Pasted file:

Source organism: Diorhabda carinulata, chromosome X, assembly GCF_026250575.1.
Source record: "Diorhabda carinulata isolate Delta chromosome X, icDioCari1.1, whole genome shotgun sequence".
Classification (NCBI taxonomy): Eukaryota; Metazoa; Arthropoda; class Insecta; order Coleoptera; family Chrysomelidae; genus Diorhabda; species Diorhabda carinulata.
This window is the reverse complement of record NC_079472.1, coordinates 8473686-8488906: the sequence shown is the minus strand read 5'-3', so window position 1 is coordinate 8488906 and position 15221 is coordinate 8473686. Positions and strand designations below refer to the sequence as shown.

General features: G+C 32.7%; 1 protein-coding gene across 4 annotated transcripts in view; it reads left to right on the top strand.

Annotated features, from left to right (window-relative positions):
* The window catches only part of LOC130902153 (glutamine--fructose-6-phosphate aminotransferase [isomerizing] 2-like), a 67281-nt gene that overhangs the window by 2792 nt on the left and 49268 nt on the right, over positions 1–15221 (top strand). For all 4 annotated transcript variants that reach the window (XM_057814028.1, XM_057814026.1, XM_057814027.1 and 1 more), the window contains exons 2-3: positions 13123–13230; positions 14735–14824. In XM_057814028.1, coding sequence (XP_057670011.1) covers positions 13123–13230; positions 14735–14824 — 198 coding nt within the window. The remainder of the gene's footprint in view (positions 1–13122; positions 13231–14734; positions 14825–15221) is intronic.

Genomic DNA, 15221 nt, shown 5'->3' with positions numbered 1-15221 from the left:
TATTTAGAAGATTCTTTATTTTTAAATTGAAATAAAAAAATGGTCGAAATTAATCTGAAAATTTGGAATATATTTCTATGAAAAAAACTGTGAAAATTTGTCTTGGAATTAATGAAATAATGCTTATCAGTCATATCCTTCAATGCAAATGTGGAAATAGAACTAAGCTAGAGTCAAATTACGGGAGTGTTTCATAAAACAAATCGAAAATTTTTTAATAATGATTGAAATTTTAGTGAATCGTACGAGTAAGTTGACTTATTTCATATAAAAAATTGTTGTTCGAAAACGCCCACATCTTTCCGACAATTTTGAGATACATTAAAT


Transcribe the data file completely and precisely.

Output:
Source organism: Diorhabda carinulata, chromosome X, assembly GCF_026250575.1.
Source record: "Diorhabda carinulata isolate Delta chromosome X, icDioCari1.1, whole genome shotgun sequence".
Classification (NCBI taxonomy): Eukaryota; Metazoa; Arthropoda; class Insecta; order Coleoptera; family Chrysomelidae; genus Diorhabda; species Diorhabda carinulata.
This window is the reverse complement of record NC_079472.1, coordinates 8473686-8488906: the sequence shown is the minus strand read 5'-3', so window position 1 is coordinate 8488906 and position 15221 is coordinate 8473686. Positions and strand designations below refer to the sequence as shown.

General features: G+C 32.7%; 1 protein-coding gene across 4 annotated transcripts in view; it reads left to right on the top strand.

Annotated features, from left to right (window-relative positions):
* The window catches only part of LOC130902153 (glutamine--fructose-6-phosphate aminotransferase [isomerizing] 2-like), a 67281-nt gene that overhangs the window by 2792 nt on the left and 49268 nt on the right, over positions 1–15221 (top strand). For all 4 annotated transcript variants that reach the window (XM_057814028.1, XM_057814026.1, XM_057814027.1 and 1 more), the window contains exons 2-3: positions 13123–13230; positions 14735–14824. In XM_057814028.1, coding sequence (XP_057670011.1) covers positions 13123–13230; positions 14735–14824 — 198 coding nt within the window. The remainder of the gene's footprint in view (positions 1–13122; positions 13231–14734; positions 14825–15221) is intronic.

Genomic DNA, 15221 nt, shown 5'->3' with positions numbered 1-15221 from the left:
TATTTAGAAGATTCTTTATTTTTAAATTGAAATAAAAAAATGGTCGAAATTAATCTGAAAATTTGGAATATATTTCTATGAAAAAAACTGTGAAAATTTGTCTTGGAATTAATGAAATAATGCTTATCAGTCATATCCTTCAATGCAAATGTGGAAATAGAACTAAGCTAGAGTCAAATTACGGGAGTGTTTCATAAAACAAATCGAAAATTTTTTAATAATGATTGAAATTTTAGTGAATCGTACGAGTAAGTTGACTTATTTCATATAAAAAATTGTTGTTCGAAAACGCCCACATCTTTCCGACAATTTTGAGATACATTAAAT